They came when the Folkways label, started by Moses Asch, was acquired by the Smithsonian in 1987. There are about 5,000 of those discs that were from his studio. All the sessions, where Lead Belly was his studio recording, we have the discs that were recorded at that moment. We have a whole wall of these things.
Do you ever find yourself amazed by the access you have? Do you ever walk through the stacks and feel the power of the collection?
I’m kind of used to it at this point; this is like my second home. It’s where I am all the time, and I’m surrounded by the work all the time. Really, a big impetus for doing these kinds of projects are these sort of “wow” moments. Like, I’m working on a Lead Belly track and maybe I find these lyrics that’s written by his hand. It’s kind of a connection that I can make there, and that feeling is something I want to share with the public, and not something that just sits in the Smithsonian vault. That’s a really big part of Smithsonian Folkways, one of our main missions: get the stuff out there so people can really experience it.
Thank you for your service.
Yeah, it’s been fun. And we acquire new stuff all the time, so there are always new projects. Someday I’ll retire, but I’m not in a hurry.
Can you speak on any images from the Lead Belly book that particularly resonated with the project?
There was a coffee table book made a couple of years ago made by a German publisher, Steidl, of Lead Belly pictures that almost entirely came from Lead Belly’s estate and family, and others. There’s this gentleman named John Reynolds, who lives in New York City, who has been collecting Lead Belly stuff for like 60 years, and he has this massive collection of photos, prints and other things. The book was really beautiful, so I went to John numerous times over the years, and he basically gave me the scanned high-resolution images of all those pictures. There were like hundreds and hundreds of pictures, only part of which went into this set.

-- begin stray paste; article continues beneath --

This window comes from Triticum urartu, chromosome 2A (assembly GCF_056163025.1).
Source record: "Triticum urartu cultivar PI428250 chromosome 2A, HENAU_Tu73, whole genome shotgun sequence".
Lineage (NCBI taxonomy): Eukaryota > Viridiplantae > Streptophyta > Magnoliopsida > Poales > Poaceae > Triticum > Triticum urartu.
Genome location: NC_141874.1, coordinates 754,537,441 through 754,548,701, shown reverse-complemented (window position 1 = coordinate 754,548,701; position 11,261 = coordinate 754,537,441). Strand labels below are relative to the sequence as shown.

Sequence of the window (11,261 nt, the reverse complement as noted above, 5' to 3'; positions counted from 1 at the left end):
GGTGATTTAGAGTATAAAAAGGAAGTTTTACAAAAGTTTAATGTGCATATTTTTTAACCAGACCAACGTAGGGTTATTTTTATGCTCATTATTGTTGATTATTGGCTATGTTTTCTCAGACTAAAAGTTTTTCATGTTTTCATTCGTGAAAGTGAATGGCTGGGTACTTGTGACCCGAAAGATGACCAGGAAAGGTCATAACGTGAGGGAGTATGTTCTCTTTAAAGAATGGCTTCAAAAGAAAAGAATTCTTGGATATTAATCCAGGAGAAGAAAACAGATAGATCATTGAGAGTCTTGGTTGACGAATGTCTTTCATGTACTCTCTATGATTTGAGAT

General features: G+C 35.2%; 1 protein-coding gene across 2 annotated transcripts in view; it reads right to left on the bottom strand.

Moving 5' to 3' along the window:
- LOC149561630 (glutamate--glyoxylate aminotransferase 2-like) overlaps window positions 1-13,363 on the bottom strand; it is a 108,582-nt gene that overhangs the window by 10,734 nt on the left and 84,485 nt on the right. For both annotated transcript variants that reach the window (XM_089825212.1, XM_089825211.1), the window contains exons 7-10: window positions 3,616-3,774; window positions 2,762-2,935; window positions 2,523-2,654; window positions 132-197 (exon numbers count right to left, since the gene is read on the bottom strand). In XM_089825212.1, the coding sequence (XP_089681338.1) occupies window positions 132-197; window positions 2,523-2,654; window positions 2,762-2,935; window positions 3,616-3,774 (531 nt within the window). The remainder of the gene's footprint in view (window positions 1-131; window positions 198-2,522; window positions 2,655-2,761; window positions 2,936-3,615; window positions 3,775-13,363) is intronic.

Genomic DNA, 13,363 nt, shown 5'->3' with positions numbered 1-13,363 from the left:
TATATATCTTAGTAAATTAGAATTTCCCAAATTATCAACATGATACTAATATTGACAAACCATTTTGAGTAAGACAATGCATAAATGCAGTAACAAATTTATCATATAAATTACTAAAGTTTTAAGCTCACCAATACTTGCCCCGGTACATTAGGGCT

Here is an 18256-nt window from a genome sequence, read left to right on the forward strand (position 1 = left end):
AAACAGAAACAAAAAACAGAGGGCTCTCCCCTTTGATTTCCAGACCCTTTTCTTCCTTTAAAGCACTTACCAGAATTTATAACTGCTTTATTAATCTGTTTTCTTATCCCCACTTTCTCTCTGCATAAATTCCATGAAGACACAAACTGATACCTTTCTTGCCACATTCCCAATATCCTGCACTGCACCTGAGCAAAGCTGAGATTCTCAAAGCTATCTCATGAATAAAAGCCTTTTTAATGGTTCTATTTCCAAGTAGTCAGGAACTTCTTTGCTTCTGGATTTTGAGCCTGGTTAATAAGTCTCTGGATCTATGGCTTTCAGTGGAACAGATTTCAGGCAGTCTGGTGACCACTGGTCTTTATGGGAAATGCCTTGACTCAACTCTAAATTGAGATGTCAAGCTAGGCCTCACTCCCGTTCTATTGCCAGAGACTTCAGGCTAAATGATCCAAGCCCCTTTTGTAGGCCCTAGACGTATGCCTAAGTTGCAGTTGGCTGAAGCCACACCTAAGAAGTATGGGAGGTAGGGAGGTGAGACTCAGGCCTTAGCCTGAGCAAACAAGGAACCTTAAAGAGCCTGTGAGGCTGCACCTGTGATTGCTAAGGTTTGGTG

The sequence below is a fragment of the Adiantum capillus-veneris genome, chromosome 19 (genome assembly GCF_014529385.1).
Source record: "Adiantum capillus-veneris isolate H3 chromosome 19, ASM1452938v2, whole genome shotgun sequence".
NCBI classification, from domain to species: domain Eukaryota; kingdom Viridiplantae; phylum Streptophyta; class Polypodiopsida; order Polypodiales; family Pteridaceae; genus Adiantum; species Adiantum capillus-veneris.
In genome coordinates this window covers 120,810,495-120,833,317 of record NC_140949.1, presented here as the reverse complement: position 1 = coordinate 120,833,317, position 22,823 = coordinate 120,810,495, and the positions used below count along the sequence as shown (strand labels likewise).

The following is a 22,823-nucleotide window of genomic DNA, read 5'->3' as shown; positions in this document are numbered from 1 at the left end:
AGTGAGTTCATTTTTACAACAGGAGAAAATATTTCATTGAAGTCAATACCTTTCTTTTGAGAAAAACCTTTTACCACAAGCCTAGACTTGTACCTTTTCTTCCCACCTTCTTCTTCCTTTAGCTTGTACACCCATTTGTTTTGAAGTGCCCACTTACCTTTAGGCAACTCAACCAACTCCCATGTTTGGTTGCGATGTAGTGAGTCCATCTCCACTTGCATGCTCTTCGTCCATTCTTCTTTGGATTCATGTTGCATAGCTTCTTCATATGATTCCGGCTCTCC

Some amazing stuff. One is really striking: He’s sitting in like a nightclub, and you see him from the back. There’s all these people sitting around a table drinking in front of him, and it’s almost like its three dimensional. It’s such a beautiful photo.
There are a lot of photos from his whole life. People didn’t run around with cameras like they do now, so a lot of famous people from those days don’t have many photos. There’s not too many photos of Woody Guthrie in the world, like 20 or something. The famous Robert Johnson had three. The fact that there are tons of pictures of Lead Belly is actually pretty interesting.
What does that say about him? That people were extra interested in him?
He was in New York; that’s part of it. If you’re going to find photographers in those days, it’d be in New York. And there’s a lot of publicity about him, because he was this interesting story. He’d been in prison, and he was in New York and he’s from the deep south, so there were these newsreels done about him. A normal guy playing guitar in East New York, an old black guy, probably wouldn’t have gotten that attention.
What makes the story and music of Lead Belly still relevant? Why does it still resonate after all these years, in your opinion?